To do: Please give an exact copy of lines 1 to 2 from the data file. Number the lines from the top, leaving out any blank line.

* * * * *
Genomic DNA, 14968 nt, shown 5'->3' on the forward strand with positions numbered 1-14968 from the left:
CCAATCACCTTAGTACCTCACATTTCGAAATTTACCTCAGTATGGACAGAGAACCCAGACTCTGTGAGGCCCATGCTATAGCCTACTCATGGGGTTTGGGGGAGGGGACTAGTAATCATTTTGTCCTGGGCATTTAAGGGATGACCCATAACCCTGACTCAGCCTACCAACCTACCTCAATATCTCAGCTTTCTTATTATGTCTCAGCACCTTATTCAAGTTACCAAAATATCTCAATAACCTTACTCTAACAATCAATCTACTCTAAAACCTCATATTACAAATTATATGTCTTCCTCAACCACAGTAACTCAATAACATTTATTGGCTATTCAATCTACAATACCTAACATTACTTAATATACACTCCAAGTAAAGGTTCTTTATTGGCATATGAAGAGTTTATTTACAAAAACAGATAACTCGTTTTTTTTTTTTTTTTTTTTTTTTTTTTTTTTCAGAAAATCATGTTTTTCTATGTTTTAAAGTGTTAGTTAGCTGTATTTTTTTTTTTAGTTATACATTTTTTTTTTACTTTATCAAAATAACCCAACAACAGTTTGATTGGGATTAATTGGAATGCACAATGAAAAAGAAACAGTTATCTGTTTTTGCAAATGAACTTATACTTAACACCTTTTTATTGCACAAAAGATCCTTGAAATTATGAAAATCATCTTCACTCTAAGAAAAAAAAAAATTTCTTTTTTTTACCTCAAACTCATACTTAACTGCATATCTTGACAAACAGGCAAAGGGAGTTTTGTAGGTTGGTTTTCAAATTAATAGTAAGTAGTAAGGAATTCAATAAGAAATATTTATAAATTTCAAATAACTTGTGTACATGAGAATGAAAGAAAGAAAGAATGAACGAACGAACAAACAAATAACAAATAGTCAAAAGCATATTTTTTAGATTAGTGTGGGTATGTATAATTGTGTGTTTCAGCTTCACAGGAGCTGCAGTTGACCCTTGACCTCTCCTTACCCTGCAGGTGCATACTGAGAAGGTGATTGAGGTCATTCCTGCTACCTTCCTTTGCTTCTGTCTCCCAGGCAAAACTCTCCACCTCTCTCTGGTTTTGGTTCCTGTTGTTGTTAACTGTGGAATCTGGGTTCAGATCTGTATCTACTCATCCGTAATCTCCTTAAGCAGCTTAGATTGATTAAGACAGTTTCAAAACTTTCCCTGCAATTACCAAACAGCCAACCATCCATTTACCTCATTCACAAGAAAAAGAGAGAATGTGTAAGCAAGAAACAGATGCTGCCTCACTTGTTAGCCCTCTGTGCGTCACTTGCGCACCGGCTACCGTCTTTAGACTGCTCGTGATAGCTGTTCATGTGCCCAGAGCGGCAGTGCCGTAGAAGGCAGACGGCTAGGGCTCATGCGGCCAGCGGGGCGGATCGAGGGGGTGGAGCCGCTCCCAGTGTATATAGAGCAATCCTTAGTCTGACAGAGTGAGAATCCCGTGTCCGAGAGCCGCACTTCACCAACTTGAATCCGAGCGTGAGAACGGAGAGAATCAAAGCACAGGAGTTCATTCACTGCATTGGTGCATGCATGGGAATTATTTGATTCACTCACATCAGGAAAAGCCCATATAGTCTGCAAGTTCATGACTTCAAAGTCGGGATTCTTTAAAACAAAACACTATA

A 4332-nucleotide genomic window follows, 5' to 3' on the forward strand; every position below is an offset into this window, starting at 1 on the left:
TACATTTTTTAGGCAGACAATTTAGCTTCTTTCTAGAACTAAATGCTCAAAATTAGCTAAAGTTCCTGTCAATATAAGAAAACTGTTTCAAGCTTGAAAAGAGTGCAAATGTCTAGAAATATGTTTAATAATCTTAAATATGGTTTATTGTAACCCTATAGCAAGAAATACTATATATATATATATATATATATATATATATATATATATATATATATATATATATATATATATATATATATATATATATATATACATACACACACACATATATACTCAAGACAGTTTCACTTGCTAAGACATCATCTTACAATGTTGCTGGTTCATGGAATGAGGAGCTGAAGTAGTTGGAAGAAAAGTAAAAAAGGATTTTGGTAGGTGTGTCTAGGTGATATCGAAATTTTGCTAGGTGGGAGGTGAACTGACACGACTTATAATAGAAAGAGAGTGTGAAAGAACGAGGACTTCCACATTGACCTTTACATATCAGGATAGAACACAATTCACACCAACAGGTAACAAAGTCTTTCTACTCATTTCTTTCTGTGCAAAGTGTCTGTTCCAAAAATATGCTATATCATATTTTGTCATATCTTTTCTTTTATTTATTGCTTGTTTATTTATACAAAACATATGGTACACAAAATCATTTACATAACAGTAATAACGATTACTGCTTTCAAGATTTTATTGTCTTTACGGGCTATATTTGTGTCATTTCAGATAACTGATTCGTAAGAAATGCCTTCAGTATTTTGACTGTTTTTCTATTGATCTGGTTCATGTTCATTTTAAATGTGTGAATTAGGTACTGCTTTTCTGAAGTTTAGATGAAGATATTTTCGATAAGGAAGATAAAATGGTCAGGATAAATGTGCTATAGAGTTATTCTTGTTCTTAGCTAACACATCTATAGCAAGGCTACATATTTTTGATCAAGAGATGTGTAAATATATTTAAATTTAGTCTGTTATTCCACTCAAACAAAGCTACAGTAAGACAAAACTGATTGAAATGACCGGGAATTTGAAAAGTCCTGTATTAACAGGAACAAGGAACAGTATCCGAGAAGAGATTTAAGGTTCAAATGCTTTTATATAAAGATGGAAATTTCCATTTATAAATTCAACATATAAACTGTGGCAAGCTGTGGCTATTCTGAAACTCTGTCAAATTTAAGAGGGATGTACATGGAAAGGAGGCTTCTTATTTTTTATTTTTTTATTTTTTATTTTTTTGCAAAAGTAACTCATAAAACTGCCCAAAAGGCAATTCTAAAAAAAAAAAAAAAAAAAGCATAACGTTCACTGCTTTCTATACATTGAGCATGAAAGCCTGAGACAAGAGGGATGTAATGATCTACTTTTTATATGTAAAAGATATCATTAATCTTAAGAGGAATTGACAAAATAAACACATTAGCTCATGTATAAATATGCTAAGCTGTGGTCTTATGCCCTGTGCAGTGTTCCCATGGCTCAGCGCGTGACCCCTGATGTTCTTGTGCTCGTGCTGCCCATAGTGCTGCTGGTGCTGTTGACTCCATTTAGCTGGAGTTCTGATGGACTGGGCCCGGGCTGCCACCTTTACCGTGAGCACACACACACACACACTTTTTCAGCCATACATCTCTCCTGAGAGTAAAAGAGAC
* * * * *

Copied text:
Genomic DNA, 14968 nt, shown 5'->3' on the forward strand with positions numbered 1-14968 from the left:
CCAATCACCTTAGTACCTCACATTTCGAAATTTACCTCAGTATGGACAGAGAACCCAGACTCTGTGAGGCCCATGCTATAGCCTACTCATGGGGTTTGGGGGAGGGGACTAGTAATCATTTTGTCCTGGGCATTTAAGGGATGACCCATAACCCTGACTCAGCCTACCAACCTACCTCAATATCTCAGCTTTCTTATTATGTCTCAGCACCTTATTCAAGTTACCAAAATATCTCAATAACCTTACTCTAACAATCAATCTACTCTAAAACCTCATATTACAAATTATATGTCTTCCTCAACCACAGTAACTCAATAACATTTATTGGCTATTCAATCTACAATACCTAACATTACTTAATATACACTCCAAGTAAAGGTTCTTTATTGGCATATGAAGAGTTTATTTACAAAAACAGATAACTCGTTTTTTTTTTTTTTTTTTTTTTTTTTTTTTTTCAGAAAATCATGTTTTTCTATGTTTTAAAGTGTTAGTTAGCTGTATTTTTTTTTTTAGTTATACATTTTTTTTTTACTTTATCAAAATAACCCAACAACAGTTTGATTGGGATTAATTGGAATGCACAATGAAAAAGAAACAGTTATCTGTTTTTGCAAATGAACTTATACTTAACACCTTTTTATTGCACAAAAGATCCTTGAAATTATGAAAATCATCTTCACTCTAAGAAAAAAAAAAATTTCTTTTTTTTACCTCAAACTCATACTTAACTGCATATCTTGACAAACAGGCAAAGGGAGTTTTGTAGGTTGGTTTTCAAATTAATAGTAAGTAGTAAGGAATTCAATAAGAAATATTTATAAATTTCAAATAACTTGTGTACATGAGAATGAAAGAAAGAAAGAATGAACGAACGAACAAACAAATAACAAATAGTCAAAAGCATATTTTTTAGATTAGTGTGGGTATGTATAATTGTGTGTTTCAGCTTCACAGGAGCTGCAGTTGACCCTTGACCTCTCCTTACCCTGCAGGTGCATACTGAGAAGGTGATTGAGGTCATTCCTGCTACCTTCCTTTGCTTCTGTCTCCCAGGCAAAACTCTCCACCTCTCTCTGGTTTTGGTTCCTGTTGTTGTTAACTGTGGAATCTGGGTTCAGATCTGTATCTACTCATCCGTAATCTCCTTAAGCAGCTTAGATTGATTAAGACAGTTTCAAAACTTTCCCTGCAATTACCAAACAGCCAACCATCCATTTACCTCATTCACAAGAAAAAGAGAGAATGTGTAAGCAAGAAACAGATGCTGCCTCACTTGTTAGCCCTCTGTGCGTCACTTGCGCACCGGCTACCGTCTTTAGACTGCTCGTGATAGCTGTTCATGTGCCCAGAGCGGCAGTGCCGTAGAAGGCAGACGGCTAGGGCTCATGCGGCCAGCGGGGCGGATCGAGGGGGTGGAGCCGCTCCCAGTGTATATAGAGCAATCCTTAGTCTGACAGAGTGAGAATCCCGTGTCCGAGAGCCGCACTTCACCAACTTGAATCCGAGCGTGAGAACGGAGAGAATCAAAGCACAGGAGTTCATTCACTGCATTGGTGCATGCATGGGAATTATTTGATTCACTCACATCAGGAAAAGCCCATATAGTCTGCAAGTTCATGACTTCAAAGTCGGGATTCTTTAAAACAAAACACTATA